Caring

Good

Updated 7 January 2016

The practice is rated as good for providing caring services.

  • Data showed that patients rated the practice higher than others for several aspects of care.

  • Patients said they were treated with compassion, dignity and respect and they were involved in decisions about their care and treatment.

  • Information for patients about the services available was easy to understand and accessible.

  • We also saw that staff treated patients with kindness and respect, and maintained confidentiality.

Responsive

Good

Updated 7 January 2016

The practice is rated as good for providing responsive services.

  • The practice reviewed the needs of its local population and engaged with the NHS England Area Team and Clinical Commissioning Group to secure improvements to services where these were identified.

  • Patients said they found it easy to make an appointment with a named GP and that there was continuity of care, with urgent appointments available the same day.

  • The practice had good facilities and was well equipped to treat patients and meet their needs.

  • Information about how to complain was available and easy to understand and evidence showed that the practice responded quickly to issues raised. Learning from complaints was shared with staff and other stakeholders.

Well-led

Good

Updated 7 January 2016

The practice is rated as good for being well-led.

  • The practice had a clear vision and strategy to deliver high quality care and promote good outcomes for patients. Staff were clear about the vision and their responsibilities in relation to this.

  • There was a clear leadership structure and staff felt supported by management. The practice had a number of policies and procedures to govern activity and held regular governance meetings.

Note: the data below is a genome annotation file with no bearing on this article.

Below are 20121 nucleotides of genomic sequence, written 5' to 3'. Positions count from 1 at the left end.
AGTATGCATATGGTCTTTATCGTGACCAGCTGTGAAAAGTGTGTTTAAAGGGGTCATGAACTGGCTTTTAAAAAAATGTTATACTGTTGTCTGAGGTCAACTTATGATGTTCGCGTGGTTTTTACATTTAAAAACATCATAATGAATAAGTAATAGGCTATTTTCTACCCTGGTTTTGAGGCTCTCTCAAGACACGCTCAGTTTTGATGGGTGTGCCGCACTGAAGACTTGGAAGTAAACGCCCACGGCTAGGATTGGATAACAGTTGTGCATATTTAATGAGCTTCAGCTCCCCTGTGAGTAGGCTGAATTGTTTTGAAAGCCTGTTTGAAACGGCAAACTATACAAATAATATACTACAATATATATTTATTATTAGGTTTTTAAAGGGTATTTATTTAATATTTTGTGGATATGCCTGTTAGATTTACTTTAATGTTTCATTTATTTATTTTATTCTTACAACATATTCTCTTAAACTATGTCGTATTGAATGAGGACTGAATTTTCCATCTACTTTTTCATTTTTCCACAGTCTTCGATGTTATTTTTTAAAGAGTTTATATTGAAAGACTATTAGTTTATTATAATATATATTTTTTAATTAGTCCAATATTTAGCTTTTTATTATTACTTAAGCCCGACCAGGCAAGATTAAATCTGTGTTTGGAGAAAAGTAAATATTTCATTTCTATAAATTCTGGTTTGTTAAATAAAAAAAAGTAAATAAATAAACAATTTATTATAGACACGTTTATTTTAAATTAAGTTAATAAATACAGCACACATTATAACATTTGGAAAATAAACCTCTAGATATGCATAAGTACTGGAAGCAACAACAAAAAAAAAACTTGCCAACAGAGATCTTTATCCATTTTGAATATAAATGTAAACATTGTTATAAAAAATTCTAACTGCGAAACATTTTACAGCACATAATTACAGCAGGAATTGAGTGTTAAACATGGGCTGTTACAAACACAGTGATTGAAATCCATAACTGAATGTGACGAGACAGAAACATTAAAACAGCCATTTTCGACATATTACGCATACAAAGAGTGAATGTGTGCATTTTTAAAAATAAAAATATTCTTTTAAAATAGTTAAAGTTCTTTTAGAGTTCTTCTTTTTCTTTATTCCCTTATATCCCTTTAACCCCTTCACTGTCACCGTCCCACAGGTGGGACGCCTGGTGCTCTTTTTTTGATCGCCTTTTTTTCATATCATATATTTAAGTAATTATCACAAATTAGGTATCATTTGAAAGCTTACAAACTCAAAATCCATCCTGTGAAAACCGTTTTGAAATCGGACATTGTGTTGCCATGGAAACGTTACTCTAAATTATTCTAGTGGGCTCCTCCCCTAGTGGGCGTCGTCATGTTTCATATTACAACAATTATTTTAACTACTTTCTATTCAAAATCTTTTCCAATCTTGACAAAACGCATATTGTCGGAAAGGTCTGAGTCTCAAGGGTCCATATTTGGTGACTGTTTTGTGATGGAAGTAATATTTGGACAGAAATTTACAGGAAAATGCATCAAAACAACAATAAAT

• There was an overarching governance framework which supported the delivery of the strategy and good quality care. There were gaps in these arrangements to monitor and improve quality and identify risk in infection control and the prevention of risk of legionella.

  • The provider was aware of and complied with the requirements of the Duty of Candour. The partners encouraged a culture of openness and honesty. The practice had systems in place for knowing about notifiable safety incidents

  • The practice proactively sought feedback from staff and patients, which it acted on. The patient participation group was active.

  • There was a strong focus on continuous learning and improvement at all levels.

Checks on specific services

People with long term conditions

Good

Updated 7 January 2016

The practice is rated as good for the care of people with long-term conditions.

  • Nursing staff had lead roles in chronic disease management and patients at risk of hospital admission were identified as a priority.

  • Performance for diabetes related indicators was similar to the CCG and better than national average. For example the percentage of the patients on the diabetes register, with a record of a foot examination and risk classification within the preceding 12 months was 92.06% with the national average 88.35%.

  • Longer appointments and home visits were available when needed.

  • All these patients had a named GP and a structured annual review to check that their health and medicines needs were being met. For those people with the most complex needs, the named GP worked with relevant health and care professionals to deliver a multidisciplinary package of care.

Families, children and young people

Good

Updated 7 January 2016

The practice is rated as good for the care of families, children and young people.

  • There were systems in place to identify and follow up children living in disadvantaged circumstances and who were at risk, for example, children and young people who had a high number of A&E attendances. Immunisation rates were relatively high for all standard childhood immunisations.